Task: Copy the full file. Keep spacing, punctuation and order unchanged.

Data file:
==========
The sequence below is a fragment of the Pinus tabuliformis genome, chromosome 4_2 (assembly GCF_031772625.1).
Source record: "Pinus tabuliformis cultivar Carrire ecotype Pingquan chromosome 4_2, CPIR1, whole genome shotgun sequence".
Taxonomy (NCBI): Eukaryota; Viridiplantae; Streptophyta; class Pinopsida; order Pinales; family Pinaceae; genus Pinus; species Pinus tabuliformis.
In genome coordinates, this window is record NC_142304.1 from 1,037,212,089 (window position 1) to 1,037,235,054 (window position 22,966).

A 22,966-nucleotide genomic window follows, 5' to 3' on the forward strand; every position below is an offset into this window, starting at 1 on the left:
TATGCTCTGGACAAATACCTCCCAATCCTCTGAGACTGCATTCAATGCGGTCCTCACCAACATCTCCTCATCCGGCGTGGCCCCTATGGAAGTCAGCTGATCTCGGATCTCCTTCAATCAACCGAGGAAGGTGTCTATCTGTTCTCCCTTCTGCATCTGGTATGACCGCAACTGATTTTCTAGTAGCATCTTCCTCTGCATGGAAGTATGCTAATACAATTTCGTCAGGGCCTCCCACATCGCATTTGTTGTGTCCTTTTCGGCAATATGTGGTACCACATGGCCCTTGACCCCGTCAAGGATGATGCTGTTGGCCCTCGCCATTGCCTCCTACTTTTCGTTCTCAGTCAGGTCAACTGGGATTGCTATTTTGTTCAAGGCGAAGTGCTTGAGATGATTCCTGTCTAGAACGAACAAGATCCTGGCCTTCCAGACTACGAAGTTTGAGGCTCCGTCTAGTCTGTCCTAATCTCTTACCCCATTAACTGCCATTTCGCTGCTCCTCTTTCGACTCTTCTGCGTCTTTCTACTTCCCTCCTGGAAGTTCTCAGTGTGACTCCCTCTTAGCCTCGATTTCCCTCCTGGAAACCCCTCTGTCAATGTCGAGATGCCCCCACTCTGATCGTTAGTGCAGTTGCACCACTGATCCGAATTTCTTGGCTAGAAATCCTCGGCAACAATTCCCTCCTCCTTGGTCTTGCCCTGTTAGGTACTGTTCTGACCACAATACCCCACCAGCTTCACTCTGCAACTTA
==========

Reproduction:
The sequence below is a fragment of the Pinus tabuliformis genome, chromosome 4_2 (assembly GCF_031772625.1).
Source record: "Pinus tabuliformis cultivar Carrire ecotype Pingquan chromosome 4_2, CPIR1, whole genome shotgun sequence".
Taxonomy (NCBI): Eukaryota; Viridiplantae; Streptophyta; class Pinopsida; order Pinales; family Pinaceae; genus Pinus; species Pinus tabuliformis.
In genome coordinates, this window is record NC_142304.1 from 1,037,212,089 (window position 1) to 1,037,235,054 (window position 22,966).

A 22,966-nucleotide genomic window follows, 5' to 3' on the forward strand; every position below is an offset into this window, starting at 1 on the left:
TATGCTCTGGACAAATACCTCCCAATCCTCTGAGACTGCATTCAATGCGGTCCTCACCAACATCTCCTCATCCGGCGTGGCCCCTATGGAAGTCAGCTGATCTCGGATCTCCTTCAATCAACCGAGGAAGGTGTCTATCTGTTCTCCCTTCTGCATCTGGTATGACCGCAACTGATTTTCTAGTAGCATCTTCCTCTGCATGGAAGTATGCTAATACAATTTCGTCAGGGCCTCCCACATCGCATTTGTTGTGTCCTTTTCGGCAATATGTGGTACCACATGGCCCTTGACCCCGTCAAGGATGATGCTGTTGGCCCTCGCCATTGCCTCCTACTTTTCGTTCTCAGTCAGGTCAACTGGGATTGCTATTTTGTTCAAGGCGAAGTGCTTGAGATGATTCCTGTCTAGAACGAACAAGATCCTGGCCTTCCAGACTACGAAGTTTGAGGCTCCGTCTAGTCTGTCCTAATCTCTTACCCCATTAACTGCCATTTCGCTGCTCCTCTTTCGACTCTTCTGCGTCTTTCTACTTCCCTCCTGGAAGTTCTCAGTGTGACTCCCTCTTAGCCTCGATTTCCCTCCTGGAAACCCCTCTGTCAATGTCGAGATGCCCCCACTCTGATCGTTAGTGCAGTTGCACCACTGATCCGAATTTCTTGGCTAGAAATCCTCGGCAACAATTCCCTCCTCCTTGGTCTTGCCCTGTTAGGTACTGTTCTGACCACAATACCCCACCAGCTTCACTCTGCAACTTA